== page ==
The definition of an eccentricity in a case that the cross section of the filament is asymmetrical and has a complicated profile is defined on the basis of a geometrical center of gravity.

The fastness to crimp of the multifilament in accordance with the present invention becomes superior due to the above-mentioned specific distribution of birefringence index.

A thermoplastic polymer in the present invention ans a polyamide such as a nylon 66, a nylon 6, a nylon 12, a nylon 46 or the like, a polyester such as a polyethylene terephthalate, a polybutylene terephthalate, a polyethylene isophthalate or the like as well as a fiber formable polymer such as a polypropylene, a polyethylene or the like. If necessary, an additive such as an antistat, a delustering agent, a flame retarder or the like may be included.

For general, the present invention presents superior effects in particular when applied to a polyamide or a polyester.

In a case of polyamide which is represented by the nylon 66 and the nylon 6 and having a circular cross section, the birefringence indexes of the filament have preferably a difference of 510-3 to 4510-3 between the outer layer and an internal layer and a distribution deviated from a center of the filament. When the difference δ(Δn) of the birefringence indexes in the cross section is less than 510-3, the number of crimps become insufficient and thus the object of the present invention cannot be attained.

In a case of polyamide, a crystal growth rate of the filament obtained by a wide-angle X-ray diffractometry is preferably 0.2 or more. In a case that the polyamide is a polyhexamethylene adipamide, it is desirable that a crystal perfection index is 70% or more.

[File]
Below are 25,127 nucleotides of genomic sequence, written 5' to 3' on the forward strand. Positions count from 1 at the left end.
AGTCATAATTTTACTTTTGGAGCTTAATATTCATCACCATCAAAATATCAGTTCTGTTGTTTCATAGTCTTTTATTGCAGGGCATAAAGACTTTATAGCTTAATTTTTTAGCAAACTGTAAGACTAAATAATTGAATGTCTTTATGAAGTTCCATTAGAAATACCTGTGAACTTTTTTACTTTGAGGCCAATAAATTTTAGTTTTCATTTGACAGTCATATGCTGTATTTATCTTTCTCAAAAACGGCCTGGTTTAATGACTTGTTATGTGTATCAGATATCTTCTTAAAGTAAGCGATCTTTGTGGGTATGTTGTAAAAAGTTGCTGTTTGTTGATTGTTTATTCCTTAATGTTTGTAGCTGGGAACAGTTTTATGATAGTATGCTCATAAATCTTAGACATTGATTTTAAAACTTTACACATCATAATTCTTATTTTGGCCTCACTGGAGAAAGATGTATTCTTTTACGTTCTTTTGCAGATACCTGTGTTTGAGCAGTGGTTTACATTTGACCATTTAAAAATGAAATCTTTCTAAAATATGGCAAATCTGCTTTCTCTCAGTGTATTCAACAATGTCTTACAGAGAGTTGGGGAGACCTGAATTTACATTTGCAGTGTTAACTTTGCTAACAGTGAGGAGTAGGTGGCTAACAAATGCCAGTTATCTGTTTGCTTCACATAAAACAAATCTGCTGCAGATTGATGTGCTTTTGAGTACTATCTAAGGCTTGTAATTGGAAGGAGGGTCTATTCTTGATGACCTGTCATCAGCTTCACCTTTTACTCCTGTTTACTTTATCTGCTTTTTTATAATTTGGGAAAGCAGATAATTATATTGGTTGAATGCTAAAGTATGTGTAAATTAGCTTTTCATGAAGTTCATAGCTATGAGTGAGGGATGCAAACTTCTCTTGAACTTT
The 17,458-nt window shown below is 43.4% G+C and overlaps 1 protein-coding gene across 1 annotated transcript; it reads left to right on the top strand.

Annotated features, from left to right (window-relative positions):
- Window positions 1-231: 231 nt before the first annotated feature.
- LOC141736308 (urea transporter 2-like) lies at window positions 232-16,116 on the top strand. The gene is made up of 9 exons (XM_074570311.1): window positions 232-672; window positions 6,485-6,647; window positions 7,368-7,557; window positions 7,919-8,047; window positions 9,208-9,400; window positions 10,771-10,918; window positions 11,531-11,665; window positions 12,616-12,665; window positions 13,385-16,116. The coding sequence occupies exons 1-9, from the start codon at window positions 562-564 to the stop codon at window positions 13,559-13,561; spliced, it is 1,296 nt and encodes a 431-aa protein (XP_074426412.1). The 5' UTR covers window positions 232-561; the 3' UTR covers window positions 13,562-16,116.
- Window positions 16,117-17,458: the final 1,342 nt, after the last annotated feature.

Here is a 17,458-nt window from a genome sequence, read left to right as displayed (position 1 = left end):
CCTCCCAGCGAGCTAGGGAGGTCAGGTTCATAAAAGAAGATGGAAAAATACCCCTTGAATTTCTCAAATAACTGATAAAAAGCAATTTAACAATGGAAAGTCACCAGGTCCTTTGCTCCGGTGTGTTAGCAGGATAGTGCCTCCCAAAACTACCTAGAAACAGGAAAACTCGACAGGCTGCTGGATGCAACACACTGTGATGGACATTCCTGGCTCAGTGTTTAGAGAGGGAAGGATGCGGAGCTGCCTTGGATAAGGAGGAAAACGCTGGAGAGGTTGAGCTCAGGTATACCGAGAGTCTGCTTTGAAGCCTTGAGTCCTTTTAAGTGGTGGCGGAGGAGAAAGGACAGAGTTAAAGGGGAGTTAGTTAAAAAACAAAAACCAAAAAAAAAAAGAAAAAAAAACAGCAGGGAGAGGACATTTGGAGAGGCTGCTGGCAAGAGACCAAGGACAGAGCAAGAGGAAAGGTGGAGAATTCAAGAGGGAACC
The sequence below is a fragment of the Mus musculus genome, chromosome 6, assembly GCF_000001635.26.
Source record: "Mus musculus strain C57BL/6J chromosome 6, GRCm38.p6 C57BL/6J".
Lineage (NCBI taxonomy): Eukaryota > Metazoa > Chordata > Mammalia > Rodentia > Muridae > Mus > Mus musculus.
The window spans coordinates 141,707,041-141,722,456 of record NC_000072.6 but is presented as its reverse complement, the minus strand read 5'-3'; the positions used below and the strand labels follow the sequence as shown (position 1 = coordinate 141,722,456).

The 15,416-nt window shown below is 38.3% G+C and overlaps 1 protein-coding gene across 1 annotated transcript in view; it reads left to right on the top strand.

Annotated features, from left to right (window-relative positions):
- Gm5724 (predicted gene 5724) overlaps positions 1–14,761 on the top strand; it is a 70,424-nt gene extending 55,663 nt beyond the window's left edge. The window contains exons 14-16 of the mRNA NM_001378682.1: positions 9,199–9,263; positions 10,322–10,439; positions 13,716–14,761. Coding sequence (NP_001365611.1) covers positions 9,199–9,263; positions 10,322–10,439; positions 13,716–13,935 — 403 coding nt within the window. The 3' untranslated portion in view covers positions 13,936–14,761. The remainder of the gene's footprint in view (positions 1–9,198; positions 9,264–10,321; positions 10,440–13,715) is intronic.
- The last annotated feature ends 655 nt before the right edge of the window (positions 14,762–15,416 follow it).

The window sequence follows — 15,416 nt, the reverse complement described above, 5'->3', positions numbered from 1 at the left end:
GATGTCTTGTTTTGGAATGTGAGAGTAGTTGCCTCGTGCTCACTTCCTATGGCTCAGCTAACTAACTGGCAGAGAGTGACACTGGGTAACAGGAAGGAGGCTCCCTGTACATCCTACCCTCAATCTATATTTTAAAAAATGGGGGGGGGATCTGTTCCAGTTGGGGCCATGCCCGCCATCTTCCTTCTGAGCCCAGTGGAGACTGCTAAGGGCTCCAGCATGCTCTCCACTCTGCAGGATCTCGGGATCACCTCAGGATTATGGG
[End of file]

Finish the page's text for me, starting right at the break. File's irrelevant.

The crystal growth rate and the crystal perfection index can be measured by a latterly described method using a wide-angle X-ray diffractometry. The crystal growth rate is an indication expressing a degree of crystal growth. The nearer to 1 the value of the crystal growth rate comes, the bigger the crystal growth is. It is apparent that the crystal in the crimped multifilament in accordance with the present invention is extremely grown, by the fact that a value of the crystal growth rate of a conventional filament manufactured by a lower speed spinning and drawing process is 0.15 or less. A preferable crystal growth rate is 0.25 or more.

The crystal perfection index means an indication expressing mainly a size of crystal and the nearer to 100% the value of the crystal perfection index, the heighest perfection of the crystal is. It is apparent that the crimped multifilament is accordance with the present invention has an extremely higher crystal perfection index by the fact that a polyamide filament manufactured by a lower speed spinning and drawing process has the crystal perfection index of 40% to 60%.

The polyamide crimped multifilament in accordance with the present invention have not completely a spherulite and thus a smoothness on a surface of the filament is superior. In the conventional polyamide filament manufactured by the high-speed spinning process, a lot of spherulites are generated or the surface of filaments due to high crystallization speed, and thus the smoothness of the surface of filament is impaired, and the filament is devitrificated. Accordingly, it is impossible to have a clearer color development and a superior luster from the dyed filament.